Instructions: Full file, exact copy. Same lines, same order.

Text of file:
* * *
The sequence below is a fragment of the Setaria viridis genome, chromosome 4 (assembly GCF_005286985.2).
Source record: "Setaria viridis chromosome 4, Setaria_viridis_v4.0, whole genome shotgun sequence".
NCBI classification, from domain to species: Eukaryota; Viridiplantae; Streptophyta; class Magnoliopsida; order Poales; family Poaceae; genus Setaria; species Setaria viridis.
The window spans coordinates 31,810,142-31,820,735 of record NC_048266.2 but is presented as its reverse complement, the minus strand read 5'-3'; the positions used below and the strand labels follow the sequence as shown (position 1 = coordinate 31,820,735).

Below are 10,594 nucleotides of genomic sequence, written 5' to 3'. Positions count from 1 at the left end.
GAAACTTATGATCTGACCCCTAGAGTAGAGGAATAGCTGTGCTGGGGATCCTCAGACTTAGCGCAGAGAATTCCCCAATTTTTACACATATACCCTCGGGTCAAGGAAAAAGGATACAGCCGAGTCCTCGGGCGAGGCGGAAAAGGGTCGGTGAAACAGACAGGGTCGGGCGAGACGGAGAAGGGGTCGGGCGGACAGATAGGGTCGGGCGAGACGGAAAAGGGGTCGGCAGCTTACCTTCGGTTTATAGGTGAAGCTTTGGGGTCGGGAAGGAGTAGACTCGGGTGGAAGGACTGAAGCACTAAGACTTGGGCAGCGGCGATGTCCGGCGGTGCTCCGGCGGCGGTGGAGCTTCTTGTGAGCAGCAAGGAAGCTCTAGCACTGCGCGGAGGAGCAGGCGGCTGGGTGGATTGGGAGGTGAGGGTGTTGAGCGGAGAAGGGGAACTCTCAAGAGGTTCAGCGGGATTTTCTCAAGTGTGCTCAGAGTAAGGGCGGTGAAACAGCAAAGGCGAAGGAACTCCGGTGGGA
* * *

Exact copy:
The sequence below is a fragment of the Setaria viridis genome, chromosome 4 (assembly GCF_005286985.2).
Source record: "Setaria viridis chromosome 4, Setaria_viridis_v4.0, whole genome shotgun sequence".
NCBI classification, from domain to species: Eukaryota; Viridiplantae; Streptophyta; class Magnoliopsida; order Poales; family Poaceae; genus Setaria; species Setaria viridis.
The window spans coordinates 31,810,142-31,820,735 of record NC_048266.2 but is presented as its reverse complement, the minus strand read 5'-3'; the positions used below and the strand labels follow the sequence as shown (position 1 = coordinate 31,820,735).

Below are 10,594 nucleotides of genomic sequence, written 5' to 3'. Positions count from 1 at the left end.
GAAACTTATGATCTGACCCCTAGAGTAGAGGAATAGCTGTGCTGGGGATCCTCAGACTTAGCGCAGAGAATTCCCCAATTTTTACACATATACCCTCGGGTCAAGGAAAAAGGATACAGCCGAGTCCTCGGGCGAGGCGGAAAAGGGTCGGTGAAACAGACAGGGTCGGGCGAGACGGAGAAGGGGTCGGGCGGACAGATAGGGTCGGGCGAGACGGAAAAGGGGTCGGCAGCTTACCTTCGGTTTATAGGTGAAGCTTTGGGGTCGGGAAGGAGTAGACTCGGGTGGAAGGACTGAAGCACTAAGACTTGGGCAGCGGCGATGTCCGGCGGTGCTCCGGCGGCGGTGGAGCTTCTTGTGAGCAGCAAGGAAGCTCTAGCACTGCGCGGAGGAGCAGGCGGCTGGGTGGATTGGGAGGTGAGGGTGTTGAGCGGAGAAGGGGAACTCTCAAGAGGTTCAGCGGGATTTTCTCAAGTGTGCTCAGAGTAAGGGCGGTGAAACAGCAAAGGCGAAGGAACTCCGGTGGGA